“We had a three-year separation prior to coming to New Zealand. She was in [one place] and studied, whereas I worked in [another place] doing the dishes and cleaning clothes. We didn’t feel good for a long time. It was a very stressful and frustrating marriage … Our psychological and physical health deteriorated.”

A husband having a girlfriend was found to be a key trigger for violence for some South Asian couples. One woman said bitterly:

“There were some good times between me and my husband when we stayed alone. I always thought he loved me, but later I actually realised that there was no love between us … The violence started again when another girl came into his life. She was working with him.”

Another woman remembered vividly:

“Actually he started to phone other women and had sex with them. His ex-girlfriend arrived and he is living with her now.”

Among the participants, some marriages were arranged. One of many instances is the following:

“My husband is a New Zealand citizen. He came to my country to marry me. His parents and my parents organised the marriage through one of our neighbours … After a few months of marriage I faced violence when he became involved with his girlfriend … I wasn’t his choice. It was an arranged marriage.”

One participant described an extreme situation of a marriage she had not chosen:

“He kidnapped me and married me at gunpoint … My parents didn’t accept me after it happened. Since then, I’ve been living with him with nowhere else to go.”

Factors Related to Social Fragmentation

Racism, discrimination, language barriers, isolation and oppression of Asian women were indirect factors leading to family violence at home. Asian women felt they were discriminated against applying for jobs and, in turn, this made them dependent on men. A woman with a graduate degree talked about her frustrations:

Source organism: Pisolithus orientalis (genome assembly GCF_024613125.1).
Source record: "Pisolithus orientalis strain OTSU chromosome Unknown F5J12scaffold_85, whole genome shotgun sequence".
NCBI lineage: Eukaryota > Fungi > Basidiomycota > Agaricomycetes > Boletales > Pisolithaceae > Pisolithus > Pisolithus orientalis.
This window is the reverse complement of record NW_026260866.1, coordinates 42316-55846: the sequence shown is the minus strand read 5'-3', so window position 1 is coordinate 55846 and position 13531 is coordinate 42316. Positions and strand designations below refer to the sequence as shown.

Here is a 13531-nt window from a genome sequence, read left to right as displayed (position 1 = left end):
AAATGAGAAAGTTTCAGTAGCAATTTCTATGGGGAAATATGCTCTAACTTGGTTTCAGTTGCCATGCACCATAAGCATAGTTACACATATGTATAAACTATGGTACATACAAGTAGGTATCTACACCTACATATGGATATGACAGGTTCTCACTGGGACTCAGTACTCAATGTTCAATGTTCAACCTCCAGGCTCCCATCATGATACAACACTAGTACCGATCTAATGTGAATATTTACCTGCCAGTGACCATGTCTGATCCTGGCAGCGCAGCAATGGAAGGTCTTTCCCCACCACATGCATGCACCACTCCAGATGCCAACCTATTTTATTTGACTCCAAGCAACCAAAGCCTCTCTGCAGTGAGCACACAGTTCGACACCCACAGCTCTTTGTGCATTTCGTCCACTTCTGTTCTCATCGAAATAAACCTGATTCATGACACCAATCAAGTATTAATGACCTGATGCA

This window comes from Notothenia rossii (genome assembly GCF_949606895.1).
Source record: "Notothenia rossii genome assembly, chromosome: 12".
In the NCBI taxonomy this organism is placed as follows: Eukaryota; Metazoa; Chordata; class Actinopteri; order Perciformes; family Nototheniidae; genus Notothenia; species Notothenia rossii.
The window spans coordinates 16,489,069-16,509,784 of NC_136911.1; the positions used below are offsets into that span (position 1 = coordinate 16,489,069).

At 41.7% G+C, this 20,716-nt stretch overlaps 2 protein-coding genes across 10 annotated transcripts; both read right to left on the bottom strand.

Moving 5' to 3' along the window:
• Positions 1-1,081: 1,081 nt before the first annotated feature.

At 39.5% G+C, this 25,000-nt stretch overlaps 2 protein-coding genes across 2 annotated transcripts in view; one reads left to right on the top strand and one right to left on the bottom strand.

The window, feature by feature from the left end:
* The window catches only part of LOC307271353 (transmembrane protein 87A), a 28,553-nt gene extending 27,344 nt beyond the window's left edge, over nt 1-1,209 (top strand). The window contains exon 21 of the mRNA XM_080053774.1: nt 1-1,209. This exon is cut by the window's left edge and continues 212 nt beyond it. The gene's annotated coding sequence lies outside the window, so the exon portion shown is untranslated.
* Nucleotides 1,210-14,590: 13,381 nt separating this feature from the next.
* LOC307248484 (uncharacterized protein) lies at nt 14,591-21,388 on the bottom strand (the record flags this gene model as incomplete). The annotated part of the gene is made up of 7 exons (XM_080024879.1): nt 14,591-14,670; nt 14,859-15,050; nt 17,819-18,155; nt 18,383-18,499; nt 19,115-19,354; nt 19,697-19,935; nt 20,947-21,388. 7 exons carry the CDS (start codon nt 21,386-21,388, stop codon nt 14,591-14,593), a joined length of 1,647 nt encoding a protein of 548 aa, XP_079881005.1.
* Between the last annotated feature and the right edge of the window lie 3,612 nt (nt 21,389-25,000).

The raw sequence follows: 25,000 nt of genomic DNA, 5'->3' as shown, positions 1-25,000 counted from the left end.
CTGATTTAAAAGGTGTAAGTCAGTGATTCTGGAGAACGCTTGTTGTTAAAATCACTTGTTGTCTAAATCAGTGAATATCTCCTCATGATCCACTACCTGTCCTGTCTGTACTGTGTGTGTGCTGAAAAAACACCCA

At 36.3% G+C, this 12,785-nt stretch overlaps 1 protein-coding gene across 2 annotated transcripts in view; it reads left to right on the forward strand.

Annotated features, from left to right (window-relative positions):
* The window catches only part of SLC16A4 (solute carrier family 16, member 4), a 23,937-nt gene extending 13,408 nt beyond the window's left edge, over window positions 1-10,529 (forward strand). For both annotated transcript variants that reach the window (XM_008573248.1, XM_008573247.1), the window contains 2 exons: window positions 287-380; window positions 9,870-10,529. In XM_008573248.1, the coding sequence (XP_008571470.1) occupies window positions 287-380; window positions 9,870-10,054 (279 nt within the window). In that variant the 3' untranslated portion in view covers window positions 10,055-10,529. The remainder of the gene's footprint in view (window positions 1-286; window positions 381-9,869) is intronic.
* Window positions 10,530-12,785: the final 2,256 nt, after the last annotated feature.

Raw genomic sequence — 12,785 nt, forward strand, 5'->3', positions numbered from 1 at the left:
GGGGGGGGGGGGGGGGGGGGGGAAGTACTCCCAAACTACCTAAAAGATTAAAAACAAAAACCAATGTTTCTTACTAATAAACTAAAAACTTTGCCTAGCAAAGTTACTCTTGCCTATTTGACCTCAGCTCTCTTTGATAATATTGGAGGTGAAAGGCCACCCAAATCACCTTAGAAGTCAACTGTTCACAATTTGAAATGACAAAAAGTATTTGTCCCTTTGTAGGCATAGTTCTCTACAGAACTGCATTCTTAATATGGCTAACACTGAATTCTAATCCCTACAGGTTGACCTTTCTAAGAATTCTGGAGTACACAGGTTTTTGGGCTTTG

“I have made approximately 30–40 applications and they were all rejected … I didn’t grow up here, but I can speak English, I can communicate and I can understand people. But where exactly is the problem and how come I can’t get a job?”

Paid employment gave women identity, status, a life role and bargaining power in the household. It helped make their voice heard at home. Unfortunately these migrant women found it very difficult to secure a paid job even if they had educational qualifications and experiences. A woman said:

“I had an identity when I was in my country because I could work there. I was a [high-status professional]. But what is my identity here? I am just a housewife. It impacted on our relationship. My self-esteem and self-confidence were reduced. One thing is related to the other. If I have a job, I have an identity and I may enjoy my life. My husband will value me and my children will respect me.”

A woman participant explained how unemployment and subsequent financial hardship further burdened an already strained relationship:

“Employment issues and the effects on the children affect both men and women. If you don’t have money and you don’t have food, what will happen then? You can imagine that the relationship will die.”

Language barriers limited women’s ability to communicate with members from wider society, access information and seek support when marriage problems or family violence emerge. Language barriers also put women in a very vulnerable position since men had so much power and control over them. A woman said:

“The language problem is a big problem, because she isn’t fluent in English. That’s why she doesn’t have the courage to go out and speak to people. She has a sense of inferiority.”

Being in a new country and having no extended family around meant minor problems usually became big problems. Having little idea where to seek help made it even harder for everyone concerned. In some cases, men thought they could do whatever they liked because their women did not know anything about this new country. One woman said:

“It isn’t too bad for a woman in her own country as she can go to her mother and, once in a while, she can come back. Compared with here, she knew her own country, her own place. She had a few relatives around her, but here she doesn’t have any. Things are different here, people are different, and they don’t make friends easily here. Isolation, frustration and the reduction of a man’s status makes them control women more.”

Issues to do with Extended Family

Women victims shared how in-laws could be uncaring and abusive or allowed their sons to act violently against their wives. The in-laws’ abuse toward or control over women might be in a financial, emotional or physical way. One woman from a South Asian country described:

“Actually, problems with my husband started just after our wedding. My husband’s family never actually wanted me. Just after my marriage, they were thinking about going to [another place to live], so they asked him to leave me.”

Another tragic account was: